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The UK economy rebounded partially in August in line with economists’ expectations, driven by a recovery in the services sector, according to official figures.
Gross domestic product was up 0.2 per cent in August compared with the previous month, according to data published by the Office for National Statistics on Thursday.
The rise followed a sharper contraction of 0.6 per cent in July when economic activity was largely disrupted by strike action and wet weather.
The figures suggest the economy, which expanded in the past three quarters but remains under pressure from high inflation and borrowing costs, could struggle in the coming months.
“The economy entered a broad-based slowdown in late summer which has deteriorated further in recent months,” said Yael Selfin, chief economist at the consultancy KPMG UK.
“The UK economy continues to feel the strain from elevated prices and high interest rates, with the full impact of past tightening still to be felt,” she added.
In August, the economy was smaller than its 2022 peak last May, indicating the persistent effect of high inflation and borrowing costs on UK output.
On Thursday, Bank of England rate-setter Swati Dhingra told the BBC that high interest rates were damping growth, affecting the lives of the young and more vulnerable people in particular.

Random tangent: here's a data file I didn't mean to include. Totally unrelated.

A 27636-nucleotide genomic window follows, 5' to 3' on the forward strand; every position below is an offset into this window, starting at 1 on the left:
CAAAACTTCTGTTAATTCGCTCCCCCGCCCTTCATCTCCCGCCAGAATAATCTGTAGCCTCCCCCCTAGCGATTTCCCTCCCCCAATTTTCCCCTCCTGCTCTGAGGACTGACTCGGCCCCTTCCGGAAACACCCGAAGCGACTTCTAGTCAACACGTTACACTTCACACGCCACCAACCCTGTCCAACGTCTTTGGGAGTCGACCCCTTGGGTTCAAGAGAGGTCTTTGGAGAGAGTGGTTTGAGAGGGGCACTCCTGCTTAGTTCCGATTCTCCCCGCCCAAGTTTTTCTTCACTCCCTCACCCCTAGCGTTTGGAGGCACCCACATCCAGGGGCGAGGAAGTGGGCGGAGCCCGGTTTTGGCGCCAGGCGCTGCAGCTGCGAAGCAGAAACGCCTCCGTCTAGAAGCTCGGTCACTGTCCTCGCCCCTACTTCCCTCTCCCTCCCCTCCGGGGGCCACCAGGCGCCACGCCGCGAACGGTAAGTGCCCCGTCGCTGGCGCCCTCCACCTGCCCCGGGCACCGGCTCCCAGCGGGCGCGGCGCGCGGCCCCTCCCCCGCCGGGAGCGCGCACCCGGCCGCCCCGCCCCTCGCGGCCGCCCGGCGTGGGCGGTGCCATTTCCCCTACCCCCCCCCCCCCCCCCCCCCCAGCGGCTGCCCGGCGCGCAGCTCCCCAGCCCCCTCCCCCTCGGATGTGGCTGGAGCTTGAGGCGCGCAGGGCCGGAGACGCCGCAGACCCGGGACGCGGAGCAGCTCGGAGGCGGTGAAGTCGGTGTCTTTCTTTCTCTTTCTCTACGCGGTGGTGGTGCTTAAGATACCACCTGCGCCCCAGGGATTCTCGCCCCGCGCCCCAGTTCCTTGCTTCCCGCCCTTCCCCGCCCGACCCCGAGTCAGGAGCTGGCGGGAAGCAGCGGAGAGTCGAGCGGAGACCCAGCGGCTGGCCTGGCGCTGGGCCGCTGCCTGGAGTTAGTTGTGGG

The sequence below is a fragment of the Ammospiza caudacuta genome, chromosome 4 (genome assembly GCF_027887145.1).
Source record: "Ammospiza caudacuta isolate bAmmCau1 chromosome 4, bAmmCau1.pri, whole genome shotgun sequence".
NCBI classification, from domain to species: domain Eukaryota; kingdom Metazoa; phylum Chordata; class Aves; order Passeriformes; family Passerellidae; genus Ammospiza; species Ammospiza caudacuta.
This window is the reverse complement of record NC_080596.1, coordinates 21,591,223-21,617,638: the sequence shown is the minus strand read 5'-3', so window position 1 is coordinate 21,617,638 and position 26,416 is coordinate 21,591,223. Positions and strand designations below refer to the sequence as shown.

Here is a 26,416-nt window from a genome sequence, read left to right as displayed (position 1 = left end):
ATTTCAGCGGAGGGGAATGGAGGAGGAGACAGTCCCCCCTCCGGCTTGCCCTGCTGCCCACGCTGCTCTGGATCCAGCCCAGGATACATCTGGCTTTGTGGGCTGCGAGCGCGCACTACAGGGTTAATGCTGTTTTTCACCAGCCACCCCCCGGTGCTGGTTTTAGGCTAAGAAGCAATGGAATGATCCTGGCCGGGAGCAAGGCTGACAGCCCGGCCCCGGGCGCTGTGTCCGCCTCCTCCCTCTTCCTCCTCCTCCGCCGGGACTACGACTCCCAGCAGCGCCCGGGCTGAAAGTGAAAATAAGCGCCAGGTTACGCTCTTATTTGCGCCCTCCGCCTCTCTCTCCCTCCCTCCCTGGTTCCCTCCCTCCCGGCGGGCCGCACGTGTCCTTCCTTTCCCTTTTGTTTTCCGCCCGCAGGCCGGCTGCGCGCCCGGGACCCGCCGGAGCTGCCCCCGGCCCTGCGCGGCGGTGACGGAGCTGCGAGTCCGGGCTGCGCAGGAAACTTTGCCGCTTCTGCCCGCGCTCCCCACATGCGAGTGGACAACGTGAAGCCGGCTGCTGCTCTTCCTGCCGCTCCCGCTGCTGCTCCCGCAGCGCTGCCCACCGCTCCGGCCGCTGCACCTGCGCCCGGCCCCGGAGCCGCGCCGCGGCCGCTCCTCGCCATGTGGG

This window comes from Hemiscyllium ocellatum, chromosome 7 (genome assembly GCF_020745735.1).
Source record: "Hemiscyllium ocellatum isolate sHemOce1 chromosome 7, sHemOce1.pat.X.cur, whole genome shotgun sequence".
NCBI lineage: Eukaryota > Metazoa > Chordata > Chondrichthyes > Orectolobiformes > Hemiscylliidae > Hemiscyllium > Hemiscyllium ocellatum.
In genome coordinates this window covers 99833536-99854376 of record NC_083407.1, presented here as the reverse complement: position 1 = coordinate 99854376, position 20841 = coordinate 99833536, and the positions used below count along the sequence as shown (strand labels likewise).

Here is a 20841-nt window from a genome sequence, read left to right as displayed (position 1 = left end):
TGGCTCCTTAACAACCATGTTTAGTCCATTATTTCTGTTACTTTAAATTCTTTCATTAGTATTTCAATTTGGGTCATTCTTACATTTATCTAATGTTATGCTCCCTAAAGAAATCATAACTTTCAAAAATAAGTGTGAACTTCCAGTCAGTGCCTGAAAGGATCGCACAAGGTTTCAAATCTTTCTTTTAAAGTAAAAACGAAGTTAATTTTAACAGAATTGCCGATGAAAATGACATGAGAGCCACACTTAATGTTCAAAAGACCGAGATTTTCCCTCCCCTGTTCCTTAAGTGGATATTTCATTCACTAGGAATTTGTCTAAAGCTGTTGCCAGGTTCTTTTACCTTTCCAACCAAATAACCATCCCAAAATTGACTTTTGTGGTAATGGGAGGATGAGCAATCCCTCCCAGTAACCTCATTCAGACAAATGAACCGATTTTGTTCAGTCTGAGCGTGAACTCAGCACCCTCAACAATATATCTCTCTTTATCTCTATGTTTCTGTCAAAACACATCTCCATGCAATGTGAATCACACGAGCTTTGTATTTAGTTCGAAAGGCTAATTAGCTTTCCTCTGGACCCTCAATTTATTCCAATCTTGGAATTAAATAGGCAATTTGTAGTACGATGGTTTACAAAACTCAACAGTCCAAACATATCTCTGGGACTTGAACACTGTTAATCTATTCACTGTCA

“The economy’s already flatlined. And we think only about 20 per cent or 25 per cent of the impact of the interest rate hikes have been fed through to the economy,” she said.
Dhingra, who has voted against further rate increases since joining the Monetary Policy Committee in August 2022, also noted that like high inflation “interest rates will also typically impact younger, less educated people more”.
The BoE held interest rates at 5.25 per cent, signalling the peak of borrowing costs after almost two years of rate rises.
Sanjay Raja, economist at Deutsche Bank, said he expected “growth to turn sluggish through the next few quarters with the UK economy walking a fine line between recession and stagnation”.
Services output rose 0.4 per cent in August 2023 and was the main contributor to GDP growth, spurred by the professional services and education sectors.
Education activity was disrupted in July due to walkouts by teachers across the country leading to school closures.
Samuel Tombs, economist at Pantheon Macroeconomics, said the muted rebound in August reflected increased output in the education and health sectors as strike disruption receded, “rather than underlying momentum” in the wider economy.
Output in consumer-facing services, such as entertainment, bars and restaurants, fell 0.6 per cent in August and remained 4.3 per cent below its February 2020 levels, before the Covid-19 pandemic.
Kitty Ussher, chief economist at the Institute of Directors, said the fallback showed that “recent interest rate rises are causing households to budget carefully in the face of rising mortgage costs”.
Manufacturing output was down 0.8 per cent in August, while construction registered a 0.5 per cent fall. This marked a continuation of the contraction of the previous month.
More timely business surveys, such as the purchasing managers’ index, forecast further downturns in manufacturing and construction output in September.